Back after last year’s outré showing of toilet paper holders, Los Angeles-based gallery Marta unveiled a collection of Make-Do chairs against the industrial backdrop of a former medical facility on Manhattan’s Chatham Square. A collaboration with auction house Catalog Sale, the group’s 24 historic and contemporary ad-hoc pieces spotlight the creativity of its talent-filled roster, including Isabel Rower, Sarah Burns, and Chen Chen & Kai Williams. Tasked with fashioning seating using on-hand materials, the artists incorporated varied media—from cardboard to discarded carpets to beaded car seat covers—into their designs. Memorable pieces include Sarah Burns’s slipper chair, featuring soft padding paired with pine slab, and CCKW’s amalgam of materials unearthed in a recent studio move.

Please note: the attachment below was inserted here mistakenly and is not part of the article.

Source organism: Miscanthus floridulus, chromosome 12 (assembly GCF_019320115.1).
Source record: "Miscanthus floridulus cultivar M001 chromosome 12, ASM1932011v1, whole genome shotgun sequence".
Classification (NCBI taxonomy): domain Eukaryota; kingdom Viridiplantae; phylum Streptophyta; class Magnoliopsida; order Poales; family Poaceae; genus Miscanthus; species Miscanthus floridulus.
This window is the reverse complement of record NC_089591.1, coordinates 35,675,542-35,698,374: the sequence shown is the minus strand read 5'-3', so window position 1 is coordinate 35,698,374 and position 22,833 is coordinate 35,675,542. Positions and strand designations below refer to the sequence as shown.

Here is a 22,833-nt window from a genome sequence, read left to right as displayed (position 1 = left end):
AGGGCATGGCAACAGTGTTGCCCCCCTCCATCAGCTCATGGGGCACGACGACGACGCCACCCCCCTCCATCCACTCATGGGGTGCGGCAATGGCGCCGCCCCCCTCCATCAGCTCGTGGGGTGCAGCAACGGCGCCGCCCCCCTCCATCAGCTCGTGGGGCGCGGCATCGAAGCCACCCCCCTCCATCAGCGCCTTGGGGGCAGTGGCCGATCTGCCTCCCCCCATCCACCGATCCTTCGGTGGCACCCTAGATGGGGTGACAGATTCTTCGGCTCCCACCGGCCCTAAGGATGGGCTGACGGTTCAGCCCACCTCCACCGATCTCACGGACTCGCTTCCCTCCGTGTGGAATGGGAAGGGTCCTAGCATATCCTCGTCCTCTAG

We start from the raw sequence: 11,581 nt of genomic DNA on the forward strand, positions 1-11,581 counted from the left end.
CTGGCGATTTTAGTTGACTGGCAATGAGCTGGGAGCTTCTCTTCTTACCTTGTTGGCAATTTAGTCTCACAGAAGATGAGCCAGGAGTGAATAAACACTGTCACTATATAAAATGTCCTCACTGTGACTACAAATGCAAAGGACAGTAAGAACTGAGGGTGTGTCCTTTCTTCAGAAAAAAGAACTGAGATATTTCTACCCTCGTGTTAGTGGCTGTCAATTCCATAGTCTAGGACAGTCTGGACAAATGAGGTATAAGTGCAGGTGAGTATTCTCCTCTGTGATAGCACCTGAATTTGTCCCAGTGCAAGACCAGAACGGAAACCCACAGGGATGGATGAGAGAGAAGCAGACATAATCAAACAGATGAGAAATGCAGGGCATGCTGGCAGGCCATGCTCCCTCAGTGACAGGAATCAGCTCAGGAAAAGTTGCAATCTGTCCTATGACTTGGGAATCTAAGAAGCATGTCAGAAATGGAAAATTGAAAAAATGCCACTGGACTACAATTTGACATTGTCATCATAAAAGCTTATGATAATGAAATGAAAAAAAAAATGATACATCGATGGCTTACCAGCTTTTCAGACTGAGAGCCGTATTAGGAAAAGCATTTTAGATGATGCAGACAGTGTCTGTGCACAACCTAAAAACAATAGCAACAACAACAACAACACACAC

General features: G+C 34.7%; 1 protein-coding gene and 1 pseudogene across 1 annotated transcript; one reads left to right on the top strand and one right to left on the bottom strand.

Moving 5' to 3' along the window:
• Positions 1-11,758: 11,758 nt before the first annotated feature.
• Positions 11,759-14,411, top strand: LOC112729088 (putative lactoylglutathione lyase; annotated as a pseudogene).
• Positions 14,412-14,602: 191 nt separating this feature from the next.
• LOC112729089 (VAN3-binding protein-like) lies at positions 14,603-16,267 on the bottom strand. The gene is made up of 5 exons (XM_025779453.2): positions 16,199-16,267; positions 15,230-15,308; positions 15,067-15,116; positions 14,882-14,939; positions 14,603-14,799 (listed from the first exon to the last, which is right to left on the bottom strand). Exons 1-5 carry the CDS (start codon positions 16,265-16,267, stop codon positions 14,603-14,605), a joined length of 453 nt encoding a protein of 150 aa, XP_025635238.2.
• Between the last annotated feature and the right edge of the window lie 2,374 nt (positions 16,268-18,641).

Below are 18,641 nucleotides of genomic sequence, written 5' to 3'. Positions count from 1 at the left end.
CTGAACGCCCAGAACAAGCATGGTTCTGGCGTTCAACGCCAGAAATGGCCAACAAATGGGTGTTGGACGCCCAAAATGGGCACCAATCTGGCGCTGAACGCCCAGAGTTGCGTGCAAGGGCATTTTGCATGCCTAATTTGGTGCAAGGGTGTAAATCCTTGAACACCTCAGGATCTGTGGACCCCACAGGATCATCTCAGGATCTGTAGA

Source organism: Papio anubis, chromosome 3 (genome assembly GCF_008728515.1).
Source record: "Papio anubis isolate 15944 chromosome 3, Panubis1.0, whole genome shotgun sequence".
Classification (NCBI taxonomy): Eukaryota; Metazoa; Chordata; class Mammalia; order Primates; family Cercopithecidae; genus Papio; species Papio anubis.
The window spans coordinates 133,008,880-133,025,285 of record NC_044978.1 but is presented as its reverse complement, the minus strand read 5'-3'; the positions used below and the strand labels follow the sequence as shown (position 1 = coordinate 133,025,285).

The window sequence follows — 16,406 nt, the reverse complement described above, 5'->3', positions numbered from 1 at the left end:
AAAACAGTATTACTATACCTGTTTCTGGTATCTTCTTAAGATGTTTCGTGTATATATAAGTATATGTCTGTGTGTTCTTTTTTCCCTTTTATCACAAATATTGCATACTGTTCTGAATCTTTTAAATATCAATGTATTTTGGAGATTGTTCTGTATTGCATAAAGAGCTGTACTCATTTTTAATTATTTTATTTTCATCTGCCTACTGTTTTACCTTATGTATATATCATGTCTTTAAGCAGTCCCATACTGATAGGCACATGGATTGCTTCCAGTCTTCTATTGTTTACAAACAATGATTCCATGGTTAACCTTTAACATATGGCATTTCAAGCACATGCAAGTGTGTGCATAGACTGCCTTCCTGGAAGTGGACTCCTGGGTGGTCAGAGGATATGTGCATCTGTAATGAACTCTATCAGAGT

Radno̲r’s Crafted By Nature
There’s a reason HBO’s “Succession” chose to film in Radno̲r’s sophisticated apartment-like showroom on Manhattan’s Upper East Side: The skyline views are stunning, but the furniture and accessories are even more elevated. For this exhibition, Radno̲r founder Susan Clark offered a textural, low-slung coffee table hewn from a single piece of Italian Siena marble. A rakish lounge chair by Bunn Studio with well-construed details like bleached maple inlay armrests affords deep repose and a place for devices. Inaugural launches from the brand’s Radno̲r Gallery program include chairs in ancient woods by Japanese maker Toshio Tokunaga that delight the eye and artwork by Abigail Booth stitched and printed with natural dyes. All pieces pair nicely with the sunset-saturated space.
Upon Further Reflection